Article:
When you hear “a Nativity Scene,” what is the first image that comes to mind? Mary, Joseph, and the baby Jesus in a manger. Right? It’s a beautiful image of a long ago event that we celebrate each year, reminding us of God’s “good news to all people.” You’ll notice, however, that this year our theme for Advent is not exactly the same as the traditional Nativity Scene. Notice the different spelling: A Nativity SEEN. It’s a provocative play on words that invites us to not simply remember Jesus’ nativity, but to look for evidences of nativity all around us. Instead the SCENE of a nativity, we are focusing on SEEING the nativity in our daily lives and in our world.
It goes back to the meaning of nativity, “the process of being born.” A Nativity Seen asks us the question: How is Christ born and made alive in our lives and in our world today? And that question becomes personal for each of us as individuals — and for us as a faith community. How are we participating in “birthing” Christ in our world and in our lives? We see a nativity, Christ born, in grand and bold actions as well as in small and easily overlooked gestures and lifestyles. And what we understand is that Christ and his gospel are born every day and every time we follow the ways of his witness.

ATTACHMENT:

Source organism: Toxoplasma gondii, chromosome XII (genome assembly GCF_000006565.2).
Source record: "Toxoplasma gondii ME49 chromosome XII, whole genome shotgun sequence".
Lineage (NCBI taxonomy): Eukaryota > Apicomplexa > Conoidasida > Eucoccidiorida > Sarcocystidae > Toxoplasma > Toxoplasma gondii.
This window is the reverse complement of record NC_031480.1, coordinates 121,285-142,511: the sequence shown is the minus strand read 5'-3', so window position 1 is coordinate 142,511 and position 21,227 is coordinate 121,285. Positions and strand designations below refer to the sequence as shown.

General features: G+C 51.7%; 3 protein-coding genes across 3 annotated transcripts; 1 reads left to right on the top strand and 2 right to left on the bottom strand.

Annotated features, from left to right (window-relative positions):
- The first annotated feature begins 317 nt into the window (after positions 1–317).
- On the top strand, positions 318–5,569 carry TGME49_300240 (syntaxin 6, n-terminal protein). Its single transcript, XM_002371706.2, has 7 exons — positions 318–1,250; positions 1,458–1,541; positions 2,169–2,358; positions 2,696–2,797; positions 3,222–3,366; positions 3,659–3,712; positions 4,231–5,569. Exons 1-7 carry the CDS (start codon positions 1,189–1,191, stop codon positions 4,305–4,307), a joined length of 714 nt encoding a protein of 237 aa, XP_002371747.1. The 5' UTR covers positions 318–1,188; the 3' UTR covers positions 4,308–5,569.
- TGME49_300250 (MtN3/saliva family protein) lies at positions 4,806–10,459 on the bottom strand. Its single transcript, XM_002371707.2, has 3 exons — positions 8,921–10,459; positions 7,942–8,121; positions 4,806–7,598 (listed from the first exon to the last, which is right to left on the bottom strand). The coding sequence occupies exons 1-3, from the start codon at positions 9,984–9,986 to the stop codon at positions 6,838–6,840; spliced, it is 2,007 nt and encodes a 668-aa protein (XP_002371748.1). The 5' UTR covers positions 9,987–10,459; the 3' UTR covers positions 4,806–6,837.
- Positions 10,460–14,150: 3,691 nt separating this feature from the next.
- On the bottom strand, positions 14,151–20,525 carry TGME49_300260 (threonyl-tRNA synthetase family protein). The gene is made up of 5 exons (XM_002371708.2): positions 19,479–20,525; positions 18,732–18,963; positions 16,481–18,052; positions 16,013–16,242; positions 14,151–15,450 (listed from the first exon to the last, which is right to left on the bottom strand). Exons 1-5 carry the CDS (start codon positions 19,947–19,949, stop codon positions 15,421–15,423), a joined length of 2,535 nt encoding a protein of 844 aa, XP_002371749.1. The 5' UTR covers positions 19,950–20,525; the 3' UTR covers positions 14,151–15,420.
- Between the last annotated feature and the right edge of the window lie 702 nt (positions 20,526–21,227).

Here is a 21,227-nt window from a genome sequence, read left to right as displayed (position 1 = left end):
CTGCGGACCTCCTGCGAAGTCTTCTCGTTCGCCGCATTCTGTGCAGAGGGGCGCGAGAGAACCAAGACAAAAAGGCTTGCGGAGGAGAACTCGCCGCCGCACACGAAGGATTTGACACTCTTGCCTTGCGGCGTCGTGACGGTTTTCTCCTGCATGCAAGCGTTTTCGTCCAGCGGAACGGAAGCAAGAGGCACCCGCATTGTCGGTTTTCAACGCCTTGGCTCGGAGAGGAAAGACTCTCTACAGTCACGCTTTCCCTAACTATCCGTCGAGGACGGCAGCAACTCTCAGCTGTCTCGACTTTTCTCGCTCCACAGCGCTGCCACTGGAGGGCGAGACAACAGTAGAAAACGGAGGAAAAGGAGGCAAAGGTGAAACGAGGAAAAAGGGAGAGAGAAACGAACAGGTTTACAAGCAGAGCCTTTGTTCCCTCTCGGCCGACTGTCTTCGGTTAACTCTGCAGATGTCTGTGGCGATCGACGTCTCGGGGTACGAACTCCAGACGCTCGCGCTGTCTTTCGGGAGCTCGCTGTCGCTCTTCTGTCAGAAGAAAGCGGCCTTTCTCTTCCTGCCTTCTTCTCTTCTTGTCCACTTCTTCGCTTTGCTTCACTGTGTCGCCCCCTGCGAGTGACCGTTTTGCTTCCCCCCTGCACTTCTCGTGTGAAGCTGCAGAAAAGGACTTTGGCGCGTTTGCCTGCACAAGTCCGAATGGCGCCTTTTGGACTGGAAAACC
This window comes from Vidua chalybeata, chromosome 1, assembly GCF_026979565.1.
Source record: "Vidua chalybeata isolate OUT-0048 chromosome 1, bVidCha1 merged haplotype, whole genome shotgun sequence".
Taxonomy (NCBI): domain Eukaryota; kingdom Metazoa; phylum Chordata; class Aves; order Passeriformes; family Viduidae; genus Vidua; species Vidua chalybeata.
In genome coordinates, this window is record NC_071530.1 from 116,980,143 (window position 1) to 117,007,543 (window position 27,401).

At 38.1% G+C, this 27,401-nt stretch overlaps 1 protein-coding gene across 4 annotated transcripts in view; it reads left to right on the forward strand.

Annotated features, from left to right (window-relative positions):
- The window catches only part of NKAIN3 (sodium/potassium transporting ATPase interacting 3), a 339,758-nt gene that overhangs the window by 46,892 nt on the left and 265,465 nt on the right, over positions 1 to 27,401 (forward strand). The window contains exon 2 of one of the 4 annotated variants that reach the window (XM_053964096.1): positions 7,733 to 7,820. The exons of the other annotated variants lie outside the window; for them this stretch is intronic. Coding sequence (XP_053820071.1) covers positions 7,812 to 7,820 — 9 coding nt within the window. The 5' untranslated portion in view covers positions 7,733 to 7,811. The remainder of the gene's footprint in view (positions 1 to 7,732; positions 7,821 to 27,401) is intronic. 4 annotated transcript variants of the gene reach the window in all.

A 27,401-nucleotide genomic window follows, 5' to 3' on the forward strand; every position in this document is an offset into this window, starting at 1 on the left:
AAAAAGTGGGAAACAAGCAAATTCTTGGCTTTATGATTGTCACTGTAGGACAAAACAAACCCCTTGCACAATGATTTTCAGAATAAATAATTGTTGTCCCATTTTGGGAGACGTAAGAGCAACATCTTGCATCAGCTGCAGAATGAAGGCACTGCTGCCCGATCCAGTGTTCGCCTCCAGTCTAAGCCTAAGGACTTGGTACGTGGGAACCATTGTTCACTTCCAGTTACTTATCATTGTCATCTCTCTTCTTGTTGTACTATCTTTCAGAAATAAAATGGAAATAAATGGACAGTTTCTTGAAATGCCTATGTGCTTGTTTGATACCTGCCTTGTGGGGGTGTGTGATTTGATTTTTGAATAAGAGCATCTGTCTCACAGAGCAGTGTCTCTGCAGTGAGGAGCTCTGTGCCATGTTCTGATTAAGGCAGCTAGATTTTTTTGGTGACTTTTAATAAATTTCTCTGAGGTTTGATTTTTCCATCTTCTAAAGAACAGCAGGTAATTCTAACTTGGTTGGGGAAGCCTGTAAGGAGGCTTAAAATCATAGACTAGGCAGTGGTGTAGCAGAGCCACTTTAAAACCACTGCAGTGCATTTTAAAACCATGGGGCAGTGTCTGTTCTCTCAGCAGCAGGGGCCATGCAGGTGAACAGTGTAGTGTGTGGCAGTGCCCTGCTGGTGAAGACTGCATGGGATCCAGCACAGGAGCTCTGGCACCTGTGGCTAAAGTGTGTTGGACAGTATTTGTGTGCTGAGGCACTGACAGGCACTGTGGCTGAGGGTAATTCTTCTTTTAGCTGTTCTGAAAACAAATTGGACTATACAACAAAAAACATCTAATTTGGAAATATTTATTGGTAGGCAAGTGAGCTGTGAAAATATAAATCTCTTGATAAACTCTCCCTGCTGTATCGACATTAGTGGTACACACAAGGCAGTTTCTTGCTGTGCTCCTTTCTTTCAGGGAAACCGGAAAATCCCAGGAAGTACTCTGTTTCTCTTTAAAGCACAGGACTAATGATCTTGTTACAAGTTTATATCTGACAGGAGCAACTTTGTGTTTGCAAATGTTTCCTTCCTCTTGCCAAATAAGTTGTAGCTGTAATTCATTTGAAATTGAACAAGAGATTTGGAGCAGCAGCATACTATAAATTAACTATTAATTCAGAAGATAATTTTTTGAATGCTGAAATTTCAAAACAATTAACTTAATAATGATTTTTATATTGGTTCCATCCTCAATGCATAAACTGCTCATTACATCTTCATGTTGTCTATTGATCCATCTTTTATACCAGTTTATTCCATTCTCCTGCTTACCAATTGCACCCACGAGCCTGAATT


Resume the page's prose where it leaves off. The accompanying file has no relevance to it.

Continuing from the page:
During these next four Sundays leading to Christmas, will you join me in prayerful reflection on how you and I as individuals and how we as a church family are actively participating in the “birthing” of Christ? We all know that fear and anger continue to hold a powerful influence on the ways we move through our days and make our decisions. We all know how easy it is to fall back into old prejudices and assumptions that do not provide a better path on which to move forward. These were not the proclamations of the angelic chorus at the time of Jesus’ birth then — and they are not the proclamations of the people of faith who are continuing to bring Christ alive in our world today.
This Advent season asks much more of us than sentimentality. We are asked to be witnesses of the most glorious proclamation the world has and ever will hear: “Do not be afraid. I bring you good news that will cause great joy for all people. For to you a savior is born. Glory to God in the highest, and on earth, peace to all people.”
How will the world see Christ born through you in a world so in need of this profound good news?